the book is taste and see: savoring the supremacy of god in all of life , and the author is john piper.
i hope everyone enjoys a blessed month or so ahead, and that the passion for jesus christ will so consume your heart and mine, that the gospel will spread everywhere we go.
Thursday, October 04, 2007
get it here
while for the most part i think this list is right on, i am sure there are some aspects that we could argue are a bit too demanding. i would love to get some discussion going about this in the comments...
“…Women should adorn themselves in respectable
apparel, with modesty and self-control ...
with what is proper for women
who profess godliness—with good works.”
~1 Timothy 2:
Start with a Heart Check…
“How does a woman discern the sometimes fine line between proper dress
and dressing to be the center of attention? The answer starts in the intent
of the heart. A woman should examine her motives and goals for the way
it to reveal a humble heart devoted to worshipping God? Or is it to call
attention to herself and flaunt her beauty? Or worse, to attempt to lure
is dressed, because her heart will dictate her wardrobe and appearance.”
* What statement do my clothes make about my heart?
and whose approval do I crave? Am I seeking to please God or
*Is what I wear consistent with biblical values of modesty, selfcontrol
and respectable apparel, or does my dress reveal an inordinate
identification and fascination with sinful cultural values?
*Who am I trying to identify with through my dress? Is the Word of
God my standard or is the latest fashion?
*Have I asked other godly individuals to evaluate my wardrobe?
*Does my clothing reveal an allegiance to the gospel or is there any
contradiction between my profession of faith and my practice of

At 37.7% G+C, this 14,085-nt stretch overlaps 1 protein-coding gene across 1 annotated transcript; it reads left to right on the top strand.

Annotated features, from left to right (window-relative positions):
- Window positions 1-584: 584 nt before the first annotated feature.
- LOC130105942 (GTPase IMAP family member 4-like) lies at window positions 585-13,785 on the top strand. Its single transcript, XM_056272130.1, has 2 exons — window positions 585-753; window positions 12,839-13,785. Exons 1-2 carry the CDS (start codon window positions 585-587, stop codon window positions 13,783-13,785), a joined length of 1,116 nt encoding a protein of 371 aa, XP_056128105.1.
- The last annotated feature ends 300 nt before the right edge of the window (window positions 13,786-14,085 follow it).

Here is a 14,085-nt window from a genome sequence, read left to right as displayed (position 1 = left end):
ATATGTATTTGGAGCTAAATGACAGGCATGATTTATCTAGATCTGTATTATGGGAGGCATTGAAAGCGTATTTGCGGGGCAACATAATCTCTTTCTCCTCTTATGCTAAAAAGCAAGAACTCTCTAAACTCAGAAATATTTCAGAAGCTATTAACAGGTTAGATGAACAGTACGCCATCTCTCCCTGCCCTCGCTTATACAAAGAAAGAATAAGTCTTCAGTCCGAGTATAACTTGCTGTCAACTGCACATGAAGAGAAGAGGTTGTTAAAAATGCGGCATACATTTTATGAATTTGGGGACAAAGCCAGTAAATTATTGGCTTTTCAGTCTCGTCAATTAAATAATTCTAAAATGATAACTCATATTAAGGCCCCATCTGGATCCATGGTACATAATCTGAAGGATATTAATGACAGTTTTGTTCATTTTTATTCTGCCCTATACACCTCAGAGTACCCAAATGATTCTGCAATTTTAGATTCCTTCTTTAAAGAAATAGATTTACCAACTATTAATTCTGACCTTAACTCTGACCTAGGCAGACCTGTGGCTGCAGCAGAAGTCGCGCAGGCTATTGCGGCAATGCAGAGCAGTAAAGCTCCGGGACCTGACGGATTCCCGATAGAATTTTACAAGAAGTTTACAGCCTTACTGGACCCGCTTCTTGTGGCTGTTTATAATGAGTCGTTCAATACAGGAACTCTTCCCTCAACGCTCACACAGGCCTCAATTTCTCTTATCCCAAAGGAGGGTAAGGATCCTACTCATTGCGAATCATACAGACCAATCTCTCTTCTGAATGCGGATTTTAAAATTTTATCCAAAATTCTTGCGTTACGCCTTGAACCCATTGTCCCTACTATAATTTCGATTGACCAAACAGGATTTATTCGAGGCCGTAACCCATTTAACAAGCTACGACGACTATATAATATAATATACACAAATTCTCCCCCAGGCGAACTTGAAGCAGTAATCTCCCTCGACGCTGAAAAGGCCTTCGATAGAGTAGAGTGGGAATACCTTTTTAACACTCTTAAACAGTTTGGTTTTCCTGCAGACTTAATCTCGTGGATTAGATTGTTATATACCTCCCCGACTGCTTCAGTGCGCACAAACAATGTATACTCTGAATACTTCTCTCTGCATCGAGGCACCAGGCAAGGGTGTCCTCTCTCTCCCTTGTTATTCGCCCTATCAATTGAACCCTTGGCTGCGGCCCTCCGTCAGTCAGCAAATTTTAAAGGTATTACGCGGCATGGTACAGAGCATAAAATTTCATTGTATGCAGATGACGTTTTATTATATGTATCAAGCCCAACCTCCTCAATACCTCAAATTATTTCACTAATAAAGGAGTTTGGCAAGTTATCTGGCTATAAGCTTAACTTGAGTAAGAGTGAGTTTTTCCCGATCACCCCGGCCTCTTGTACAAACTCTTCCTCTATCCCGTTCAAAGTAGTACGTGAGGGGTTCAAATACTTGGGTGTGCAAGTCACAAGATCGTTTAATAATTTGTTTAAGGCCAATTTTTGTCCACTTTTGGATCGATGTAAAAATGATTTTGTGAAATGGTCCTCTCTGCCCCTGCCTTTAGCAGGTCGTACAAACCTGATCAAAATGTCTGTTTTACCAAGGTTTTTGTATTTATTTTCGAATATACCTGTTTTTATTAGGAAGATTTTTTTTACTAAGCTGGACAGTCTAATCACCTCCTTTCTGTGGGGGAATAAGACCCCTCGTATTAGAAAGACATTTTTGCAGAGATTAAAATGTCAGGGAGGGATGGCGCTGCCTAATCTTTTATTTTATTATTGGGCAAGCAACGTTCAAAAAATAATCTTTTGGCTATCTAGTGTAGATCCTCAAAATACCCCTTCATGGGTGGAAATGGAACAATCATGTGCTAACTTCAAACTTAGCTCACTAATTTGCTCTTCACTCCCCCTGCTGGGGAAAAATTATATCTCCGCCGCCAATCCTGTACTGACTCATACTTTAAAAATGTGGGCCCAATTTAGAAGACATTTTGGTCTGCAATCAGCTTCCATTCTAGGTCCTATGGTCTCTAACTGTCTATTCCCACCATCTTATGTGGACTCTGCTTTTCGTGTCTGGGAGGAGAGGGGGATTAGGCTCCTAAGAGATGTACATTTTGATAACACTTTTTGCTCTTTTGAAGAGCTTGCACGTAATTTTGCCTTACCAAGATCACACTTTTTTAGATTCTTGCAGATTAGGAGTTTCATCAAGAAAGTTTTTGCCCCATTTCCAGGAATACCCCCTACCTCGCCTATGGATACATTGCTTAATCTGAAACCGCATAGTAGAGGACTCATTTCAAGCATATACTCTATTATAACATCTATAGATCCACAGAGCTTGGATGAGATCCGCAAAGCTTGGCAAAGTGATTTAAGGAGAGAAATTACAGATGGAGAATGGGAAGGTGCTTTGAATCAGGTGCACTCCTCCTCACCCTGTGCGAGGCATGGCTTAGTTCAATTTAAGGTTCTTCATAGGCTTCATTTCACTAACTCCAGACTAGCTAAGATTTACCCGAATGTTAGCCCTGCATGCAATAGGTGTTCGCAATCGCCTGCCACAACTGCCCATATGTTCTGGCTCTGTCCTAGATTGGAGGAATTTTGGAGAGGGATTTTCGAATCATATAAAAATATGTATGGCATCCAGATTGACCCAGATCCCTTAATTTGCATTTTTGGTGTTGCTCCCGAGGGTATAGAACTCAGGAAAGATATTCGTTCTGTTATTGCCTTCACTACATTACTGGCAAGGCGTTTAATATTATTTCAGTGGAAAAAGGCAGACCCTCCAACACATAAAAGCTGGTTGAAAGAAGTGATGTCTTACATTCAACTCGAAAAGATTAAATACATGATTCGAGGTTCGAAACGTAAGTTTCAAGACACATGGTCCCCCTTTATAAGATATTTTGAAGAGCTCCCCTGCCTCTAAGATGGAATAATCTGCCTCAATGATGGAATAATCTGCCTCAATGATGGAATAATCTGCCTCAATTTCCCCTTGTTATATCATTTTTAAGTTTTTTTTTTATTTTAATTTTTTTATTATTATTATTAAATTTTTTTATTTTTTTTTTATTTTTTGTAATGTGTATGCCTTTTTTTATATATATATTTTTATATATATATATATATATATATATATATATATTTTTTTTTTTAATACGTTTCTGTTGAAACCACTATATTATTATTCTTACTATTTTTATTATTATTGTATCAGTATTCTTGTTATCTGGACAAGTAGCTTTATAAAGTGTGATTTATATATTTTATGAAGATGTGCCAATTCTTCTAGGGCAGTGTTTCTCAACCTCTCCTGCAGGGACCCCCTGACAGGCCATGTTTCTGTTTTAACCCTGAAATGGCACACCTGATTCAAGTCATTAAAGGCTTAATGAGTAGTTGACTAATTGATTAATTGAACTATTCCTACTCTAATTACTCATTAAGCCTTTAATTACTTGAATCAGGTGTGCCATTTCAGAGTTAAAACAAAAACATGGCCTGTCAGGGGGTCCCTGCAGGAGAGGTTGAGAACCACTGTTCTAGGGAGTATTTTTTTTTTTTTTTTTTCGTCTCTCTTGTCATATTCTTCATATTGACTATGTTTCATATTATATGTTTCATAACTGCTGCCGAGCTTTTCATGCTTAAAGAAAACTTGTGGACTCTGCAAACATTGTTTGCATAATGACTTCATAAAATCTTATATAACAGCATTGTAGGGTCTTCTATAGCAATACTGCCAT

Before you leave the house, do a modesty check.
(What aresome things you should look for as you stand
in front of your mirror?)
From the top…
*When I am wearing a loose-fitting blouse or scoop-neck, can I see
anything when I lean over? If so, I need to remember to place my
hand against my neckline when I bend down.
*If I am wearing a button-down top, I need to turn sideways and
move around to see if there are any gaping holes that expose my
chest. If there are, I’ve got to grab the sewing box and pin
between the buttons.
*When I move around, can I see my bra? If I do, I need the pins
*Am I wearing a spaghetti-strap, halter, or sheer blouse? Not even
pins will fix this problem! Most guys find these a hindrance in
their struggle with lust. It’s time to go back to the closet.
*Can I see the lace or seam of my bra through my shirt? In this
case, seamless bras are a better option.
More key questions:
then I need to change my outfit.
Moving on down…
*Does my midriff (or underwear) show when I bend
over or lift my hands? If so, is it because my skirt or
my pants are too low? Either my shirt needs to be longer
or I need to find a skirt or pants that sit higher.
*I also have to turn around to see if what I’m wearing is too tight
around my back side, or if the outline of my underwear shows. If so,
I know what I have to do!
*And as for shorts – I can’t just check them standing up. I need to see
how much they reveal when I sit down. If I see too much leg, I need
a longer pair.
*The “sit-down” check applies to my skirt or dress as well. And I must
remember to keep my skirt pulled down and my knees together when
*And speaking of skirts, watch out for those slits! Does it reveal too
much when I walk? Pins are also helpful here.
*Before I leave, I need to give my skirt a sunlight check. Is it seethrough?
If so, I need a slip.
* Finally, I must remember to do this modesty check with my shoes on.
High-heels make my dress or skirt appear shorter.
And don’t forget – this applies to formal wear as well.
*A note on swimwear: It’s not easy but you can still strive to be
modest at the pool or beach. Look for one-piece bathing suits that
aren’t cut high on the leg and don’t have low necklines.
Republished in Girl Talk: Mother-Daughter Conversations on Biblical Womanhood
by Carolyn Mahaney and Nicole Whitacre (Crossway Books)